Bill Gross spent five decades plumbing the depths of the bond markets and human behavior, so it’s probably a bit much to expect less than two years of retirement to have tamed his more ingrained impulses much. And indeed they haven’t, at least if you are a member of his immediate family. Still, you’d think that 18 or 27 or 54 holes a day and unlimited shower time and the first flush of new love might inspire the sort of happiness that allows for a modicum of sangfroid and perspective to develop, or at least for Gross’ worst compulsions for dealing with real-estate unhappiness.
Towfiq [claims] Gross blasted music, including the theme to Gilligan’s Island, at all hours of the day to get him to drop a complaint about a glass sculpture in his yard.
In fairness to the Triple Crown of, uh, Laguna Beach, this particular dispute has a nice plot twist, in that Gross can conceivably claim to be the victim rather than the perpetrator of the harassment here.
Gross claims Towfiq had been stalking him…. In a court filing on Gross’s behalf, [seller Patrick] Boyd said he was alarmed that Towfiq had security cameras pointed at his backyard, which allowed him to spot Gross as he toured the property.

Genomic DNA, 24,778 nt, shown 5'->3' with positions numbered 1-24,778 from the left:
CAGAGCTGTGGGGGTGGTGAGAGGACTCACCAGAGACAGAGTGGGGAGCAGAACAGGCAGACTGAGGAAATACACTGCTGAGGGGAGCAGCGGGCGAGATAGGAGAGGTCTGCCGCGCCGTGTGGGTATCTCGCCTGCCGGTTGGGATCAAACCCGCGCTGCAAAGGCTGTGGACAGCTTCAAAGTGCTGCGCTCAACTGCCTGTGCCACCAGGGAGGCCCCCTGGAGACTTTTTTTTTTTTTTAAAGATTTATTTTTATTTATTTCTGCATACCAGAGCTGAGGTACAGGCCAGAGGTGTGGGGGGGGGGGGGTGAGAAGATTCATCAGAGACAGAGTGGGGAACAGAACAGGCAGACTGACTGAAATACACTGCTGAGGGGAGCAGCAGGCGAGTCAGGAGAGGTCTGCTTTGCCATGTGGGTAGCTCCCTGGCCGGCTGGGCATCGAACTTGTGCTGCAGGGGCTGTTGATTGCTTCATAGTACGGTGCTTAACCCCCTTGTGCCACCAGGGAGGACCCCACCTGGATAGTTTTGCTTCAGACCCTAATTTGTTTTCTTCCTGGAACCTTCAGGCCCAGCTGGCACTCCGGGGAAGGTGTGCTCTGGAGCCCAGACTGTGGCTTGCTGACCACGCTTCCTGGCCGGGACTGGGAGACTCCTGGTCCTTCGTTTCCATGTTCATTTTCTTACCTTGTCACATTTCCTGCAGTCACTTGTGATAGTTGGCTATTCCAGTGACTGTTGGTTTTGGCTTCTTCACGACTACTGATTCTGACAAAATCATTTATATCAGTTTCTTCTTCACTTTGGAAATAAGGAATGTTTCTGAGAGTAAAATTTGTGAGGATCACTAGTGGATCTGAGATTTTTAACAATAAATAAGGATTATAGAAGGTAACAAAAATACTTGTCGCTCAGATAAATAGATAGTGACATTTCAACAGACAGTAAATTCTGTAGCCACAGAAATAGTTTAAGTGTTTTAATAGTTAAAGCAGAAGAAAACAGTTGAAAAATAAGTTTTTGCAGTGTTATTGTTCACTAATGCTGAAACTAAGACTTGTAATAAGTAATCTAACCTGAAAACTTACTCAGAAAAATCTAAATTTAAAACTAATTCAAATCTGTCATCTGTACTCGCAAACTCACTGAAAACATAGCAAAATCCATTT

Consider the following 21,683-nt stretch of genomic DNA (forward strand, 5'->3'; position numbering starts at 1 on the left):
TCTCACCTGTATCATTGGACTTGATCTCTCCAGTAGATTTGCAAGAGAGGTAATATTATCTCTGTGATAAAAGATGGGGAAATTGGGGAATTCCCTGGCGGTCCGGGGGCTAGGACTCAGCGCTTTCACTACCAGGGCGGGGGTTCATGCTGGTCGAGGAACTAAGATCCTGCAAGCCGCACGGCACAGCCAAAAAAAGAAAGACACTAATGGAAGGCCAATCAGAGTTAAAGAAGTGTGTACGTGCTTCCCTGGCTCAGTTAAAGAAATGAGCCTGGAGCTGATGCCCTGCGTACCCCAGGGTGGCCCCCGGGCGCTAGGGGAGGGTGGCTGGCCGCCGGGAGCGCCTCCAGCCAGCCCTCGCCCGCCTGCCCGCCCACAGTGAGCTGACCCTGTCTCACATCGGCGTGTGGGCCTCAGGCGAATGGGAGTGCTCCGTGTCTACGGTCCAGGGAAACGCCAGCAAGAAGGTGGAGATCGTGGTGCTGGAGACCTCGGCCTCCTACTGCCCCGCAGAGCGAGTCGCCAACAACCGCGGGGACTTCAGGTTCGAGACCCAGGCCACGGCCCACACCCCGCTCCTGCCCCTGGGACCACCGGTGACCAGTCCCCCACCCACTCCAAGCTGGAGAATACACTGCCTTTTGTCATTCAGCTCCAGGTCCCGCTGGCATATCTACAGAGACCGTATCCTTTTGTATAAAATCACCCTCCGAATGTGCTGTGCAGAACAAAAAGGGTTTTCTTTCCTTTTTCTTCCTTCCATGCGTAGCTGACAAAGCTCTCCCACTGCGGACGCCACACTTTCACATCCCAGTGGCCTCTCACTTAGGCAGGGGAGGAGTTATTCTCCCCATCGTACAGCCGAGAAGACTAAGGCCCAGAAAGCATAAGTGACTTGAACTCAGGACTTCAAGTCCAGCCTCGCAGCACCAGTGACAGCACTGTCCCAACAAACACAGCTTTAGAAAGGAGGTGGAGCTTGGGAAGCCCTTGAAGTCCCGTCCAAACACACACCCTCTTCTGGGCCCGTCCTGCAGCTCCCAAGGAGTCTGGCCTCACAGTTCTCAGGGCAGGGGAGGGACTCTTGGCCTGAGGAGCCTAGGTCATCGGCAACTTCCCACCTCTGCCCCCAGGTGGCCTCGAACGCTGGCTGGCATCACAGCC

“It was also a bit unsettling to learn Mr. Towfiq was keeping track of my guests in the backyard,” Boyd said in the filing.
And in equal fairness to Towfiq, Gross’ eccentricities were, uh, tolerably well-enough advertised—including by his soon-to-be-former neighbor himself—to elicit a reasonable level of concern.
“I’d seen the news of how he’d treated his family, his employees,” Towfiq said, referring to tabloid reports of Gross’s divorce that included claims from his ex-wife Sue that he left their multimillion-dollar home a smelly mess with dead fish placed in the air vents after more than three decades of marriage…. “I had told [Boyd] that he had left a bunch of pipes in the side yard and he said, ‘I don’t want an angry billionaire with a short fuse to be upset with me,’ or something like that,” Towfiq said….
Towfiq also said he was a Pimco client from 2008 to 2012, and friends with a money manager there./“He told me all sorts of stories about Mr. Bill, Mr. Gross,” Towfiq said. “He said something to me like ‘my condolences,’ so he was concerned for me.”
As for the video cameras, Towfiq says there’s a perfectly innocent explanation, as well.
Towfiq insisted he wasn’t obsessed with Gross and his girlfriend Amy Schwartz. He said he began taping Gross’s property after police suggested he document the loud music.
The trial, as they say, gloriously, wonderfully and excitingly continues. Not that there was any danger of it for a 76-year-old who’s known (almost) nothing but success, but please, Bill, never change.